Just wondering if I need to be looking at tech for getting the most out of CBG playing. I've seen videos from you awesome lot using loop machines, fancy pants amps, distortion pedals, other effects pedals, mics and other baffling stuff. Here's the question. What would I benefit from purchasing and using as a beginner? For example, sometimes I think it would be cool to finger pick along to a backing track, or a loop of me strumming some barred chords at the beginning. Sometimes I think that a bit of distortion might make my noise more bearable (using a ukulele portable amp right now) or I'd like to record something with better quality than the laptop or smartphone mic. What's the best beginner setup with the least financial outlay? What would you advise? 1am here, I can't sleep and I've got to go all weekend before the box for my build is delivered.

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It's not about the equipment. How good or how much you have. In the end it's what you want to sound like. What is important to use to get what you want in your music. As a beginner I'd say stick with the basics. You already have a computer. For recording get a basic DAW setup ( digital audio workstation, a fancy wording for recording software,) and a USB microphone. You wont need a lot of expensive equipment to start learning how all this stuff works. However a word to the wise. Not all USB microphones are good. You get what you pay for. Some are no better than the built in mics on your laptop. Your better off not buying a cheap mic.

As far as loopers go a TC Electronics 'Ditto' can be had for around $80 on Ebay. Or under 50 if you catch a good deal.

As far as effects go the market is flooded with them. There are a few tried and true distortion boxes out there.
Ibanez Tube Screamer,
Boss DS-1 Distortion,
Go to Youtube and check both of these out. They have different sounds. And will sound different with a piezo pickup.

My advice? If you just started playing then go with what would be the most fun. A distortion pedal. You can still record yourself using the equipment you have.

I think the MicroCube amp may be the best bang for the buck to start with. It gives you lots of decent sound choices without spending much money. I bet you could find one on eBay for under $100.

Do not get sucked into buying effects and all sorts of other gear.  Just buy an amp and a lead.  The Roland MicroCube is a great starting point, but any of the Roland Cube range offer a great range of tones from clean to heavily distorted overdrive, plus some easily useable built-in effects. 

The worst thing about effects for beginners is that they can be flattering to your guitar sound, and fool you think you are sound like a much a better player than you are, You can spend a lot of money, time and effort making noise rather than music.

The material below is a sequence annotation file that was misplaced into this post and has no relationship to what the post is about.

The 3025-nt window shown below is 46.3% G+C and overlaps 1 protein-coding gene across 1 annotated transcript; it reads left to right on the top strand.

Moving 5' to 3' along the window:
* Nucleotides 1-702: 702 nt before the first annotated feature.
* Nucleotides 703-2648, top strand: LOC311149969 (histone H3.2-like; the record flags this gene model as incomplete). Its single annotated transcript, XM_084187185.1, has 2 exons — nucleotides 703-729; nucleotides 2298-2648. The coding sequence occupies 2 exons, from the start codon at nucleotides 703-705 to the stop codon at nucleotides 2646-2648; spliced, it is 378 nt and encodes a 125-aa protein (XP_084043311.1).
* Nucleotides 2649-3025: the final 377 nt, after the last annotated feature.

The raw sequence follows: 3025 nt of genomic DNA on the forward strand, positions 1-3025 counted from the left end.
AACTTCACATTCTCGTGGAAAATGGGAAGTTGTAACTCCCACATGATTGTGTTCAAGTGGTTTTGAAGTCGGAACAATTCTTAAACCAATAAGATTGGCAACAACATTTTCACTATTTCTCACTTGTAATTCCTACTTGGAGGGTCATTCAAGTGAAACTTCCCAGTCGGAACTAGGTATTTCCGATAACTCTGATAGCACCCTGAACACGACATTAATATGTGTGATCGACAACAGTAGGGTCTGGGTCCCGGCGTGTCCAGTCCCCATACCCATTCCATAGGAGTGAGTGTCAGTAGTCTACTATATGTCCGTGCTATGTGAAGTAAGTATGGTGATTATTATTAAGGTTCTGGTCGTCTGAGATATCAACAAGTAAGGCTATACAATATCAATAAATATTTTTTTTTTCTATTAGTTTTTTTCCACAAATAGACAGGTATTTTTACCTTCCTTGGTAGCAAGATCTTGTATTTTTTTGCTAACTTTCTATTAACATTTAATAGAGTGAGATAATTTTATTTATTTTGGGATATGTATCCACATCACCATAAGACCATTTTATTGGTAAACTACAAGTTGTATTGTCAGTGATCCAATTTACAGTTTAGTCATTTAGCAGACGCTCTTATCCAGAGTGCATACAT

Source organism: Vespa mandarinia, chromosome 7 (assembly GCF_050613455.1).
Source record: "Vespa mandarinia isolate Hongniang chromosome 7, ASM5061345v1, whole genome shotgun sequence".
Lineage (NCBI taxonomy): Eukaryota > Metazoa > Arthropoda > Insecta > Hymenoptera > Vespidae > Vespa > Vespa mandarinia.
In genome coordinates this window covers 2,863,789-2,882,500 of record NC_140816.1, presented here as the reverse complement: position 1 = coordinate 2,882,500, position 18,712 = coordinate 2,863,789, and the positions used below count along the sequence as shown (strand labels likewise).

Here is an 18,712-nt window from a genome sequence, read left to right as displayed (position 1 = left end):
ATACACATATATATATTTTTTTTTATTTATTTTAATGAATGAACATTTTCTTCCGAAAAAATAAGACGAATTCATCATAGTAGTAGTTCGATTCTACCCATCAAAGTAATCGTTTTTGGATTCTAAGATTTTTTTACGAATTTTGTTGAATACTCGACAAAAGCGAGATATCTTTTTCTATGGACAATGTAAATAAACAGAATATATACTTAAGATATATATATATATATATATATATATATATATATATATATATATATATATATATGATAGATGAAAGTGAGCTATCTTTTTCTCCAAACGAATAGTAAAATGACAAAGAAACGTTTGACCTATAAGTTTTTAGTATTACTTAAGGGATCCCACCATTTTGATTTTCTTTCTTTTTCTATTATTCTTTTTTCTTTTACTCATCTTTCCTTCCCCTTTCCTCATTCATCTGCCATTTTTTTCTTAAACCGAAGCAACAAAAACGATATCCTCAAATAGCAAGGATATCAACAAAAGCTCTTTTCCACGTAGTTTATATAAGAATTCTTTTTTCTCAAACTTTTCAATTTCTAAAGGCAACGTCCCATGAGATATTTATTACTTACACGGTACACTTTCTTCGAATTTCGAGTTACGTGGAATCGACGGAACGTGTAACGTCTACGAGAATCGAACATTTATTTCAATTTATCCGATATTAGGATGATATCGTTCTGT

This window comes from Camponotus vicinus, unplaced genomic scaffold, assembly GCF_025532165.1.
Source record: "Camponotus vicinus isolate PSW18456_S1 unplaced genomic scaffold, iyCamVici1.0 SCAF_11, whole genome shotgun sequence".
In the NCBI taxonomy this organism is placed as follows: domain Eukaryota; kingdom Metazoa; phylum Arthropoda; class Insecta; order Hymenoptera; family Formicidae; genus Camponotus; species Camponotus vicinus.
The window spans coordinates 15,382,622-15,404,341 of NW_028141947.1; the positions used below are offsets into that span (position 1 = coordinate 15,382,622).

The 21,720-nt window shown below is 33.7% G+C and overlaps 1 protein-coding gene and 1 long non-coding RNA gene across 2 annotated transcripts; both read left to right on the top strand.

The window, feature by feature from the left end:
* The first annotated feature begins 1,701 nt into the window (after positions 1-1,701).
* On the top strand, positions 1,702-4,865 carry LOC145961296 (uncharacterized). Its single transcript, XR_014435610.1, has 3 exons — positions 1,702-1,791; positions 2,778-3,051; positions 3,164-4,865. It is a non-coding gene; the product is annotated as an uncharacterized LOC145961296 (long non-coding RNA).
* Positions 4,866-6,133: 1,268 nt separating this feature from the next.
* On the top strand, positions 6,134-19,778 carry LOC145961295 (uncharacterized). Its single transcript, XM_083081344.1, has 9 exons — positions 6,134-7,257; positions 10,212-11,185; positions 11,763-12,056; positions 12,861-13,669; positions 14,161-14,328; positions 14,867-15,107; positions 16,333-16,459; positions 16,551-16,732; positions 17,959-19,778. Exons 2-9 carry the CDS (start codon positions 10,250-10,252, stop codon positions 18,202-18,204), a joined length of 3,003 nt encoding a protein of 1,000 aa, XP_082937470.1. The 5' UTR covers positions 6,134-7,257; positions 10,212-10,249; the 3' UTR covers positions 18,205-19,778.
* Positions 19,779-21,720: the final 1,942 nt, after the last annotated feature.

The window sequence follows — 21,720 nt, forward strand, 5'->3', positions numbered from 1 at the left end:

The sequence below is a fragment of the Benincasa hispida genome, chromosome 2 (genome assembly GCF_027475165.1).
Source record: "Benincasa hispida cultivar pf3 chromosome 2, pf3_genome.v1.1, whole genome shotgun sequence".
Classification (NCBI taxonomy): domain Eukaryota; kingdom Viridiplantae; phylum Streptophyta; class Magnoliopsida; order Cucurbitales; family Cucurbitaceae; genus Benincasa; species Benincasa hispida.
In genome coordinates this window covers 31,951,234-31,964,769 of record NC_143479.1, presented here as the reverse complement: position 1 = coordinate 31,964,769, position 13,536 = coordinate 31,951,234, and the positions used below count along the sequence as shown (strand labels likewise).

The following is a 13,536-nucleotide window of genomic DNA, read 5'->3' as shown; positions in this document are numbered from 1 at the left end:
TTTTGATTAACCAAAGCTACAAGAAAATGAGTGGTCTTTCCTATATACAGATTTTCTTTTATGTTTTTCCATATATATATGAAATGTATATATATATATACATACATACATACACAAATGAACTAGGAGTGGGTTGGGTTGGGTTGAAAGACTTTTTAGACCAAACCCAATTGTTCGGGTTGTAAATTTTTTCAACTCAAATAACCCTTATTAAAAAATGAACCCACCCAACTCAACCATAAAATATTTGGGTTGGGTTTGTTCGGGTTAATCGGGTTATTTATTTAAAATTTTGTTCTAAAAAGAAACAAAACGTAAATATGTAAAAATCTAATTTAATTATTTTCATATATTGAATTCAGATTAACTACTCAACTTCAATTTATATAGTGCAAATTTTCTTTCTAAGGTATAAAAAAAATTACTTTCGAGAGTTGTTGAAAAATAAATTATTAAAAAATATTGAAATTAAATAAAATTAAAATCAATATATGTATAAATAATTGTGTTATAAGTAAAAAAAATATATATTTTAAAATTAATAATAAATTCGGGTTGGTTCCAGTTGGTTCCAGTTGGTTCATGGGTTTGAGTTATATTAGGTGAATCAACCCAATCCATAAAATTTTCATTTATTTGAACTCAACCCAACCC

Great advice from you all. Seems the micro cube is recommended by pretty much everyone so I'll start there. Good that it's portable too so I won't have to replace it if I fancy an impromptu gig or a busk. I still think I'd like to have a looper but I can wait. Thanks all!

Dani,Bear,from a 'not very good player',C B John's advice is sound,i have a couple of pedals and a looper,they're buried in a drawer,i found they just added complexity to the basics,i've had a bit of fun with the looper,but my playing skills don't justify fiddling with it,i have a reasonable amp with more effects than i can justify,[orange ldx 20],i have around 17 guitars within easy reach,and i rarely turn my amplifiers on,1 step at a time for me,i generally amplify my fretless guitars  only as i can fudge a bit there

Thanks Darryl. I think I'll just get the Micro Cube for now then. I've seen a few videos of people using loopers for busking and just thought it was so cool that I'd fancy a try too. You're definitely right though, no sense confusing myself even more with this, that and the other just yet.
Thanks Wayfinder. Always wise to listen to advice and act on it when you specifically asked for it.

Really any decent multi fx practice amp will give you tons of options. Line 6, Vox, Roland are probably the best of them, and the Peavey Vypyr if you're going to play more than guitar through it. Tons of them on the used market and very reasonably priced; between $40-100. Sometime on the $100 end you get a cheap Strat bundled with it.

If you just want a single track of looping, using something free like Audacity and your computer is easy enough to wait until you need a looping pedal. I play bad washboard or suitcase bass drum onto the computer and play along with it best I can, definitely adds to playing at times!

Oh I'll take a look at Audacity. I've heard of it before but always thought it was some Spotify type thing. Thanks Sean
Good to know, thanks. I like the idea of batteries but I'm not set on it yet. I'll have me a think. Cheers bud.
I'm gonna cross em all here...
You don't need any gear at all, just the guitar itself. They work great without plugging up to anything at all. The best thing you can spend a few bucks on is a few lessons. Most guitar teachers will give you the first one for free, so try plenty of teachers until you find someone you really click with, and spend a few bucks with him. Best :)
I've been asking around a couple of people about lessons but might struggle to meet the costs. I'm contemplating some block booking intensive lessons too but need to save first. I definitely agree though, spending on self improvement is always the best course of action. Thanks for the advice.


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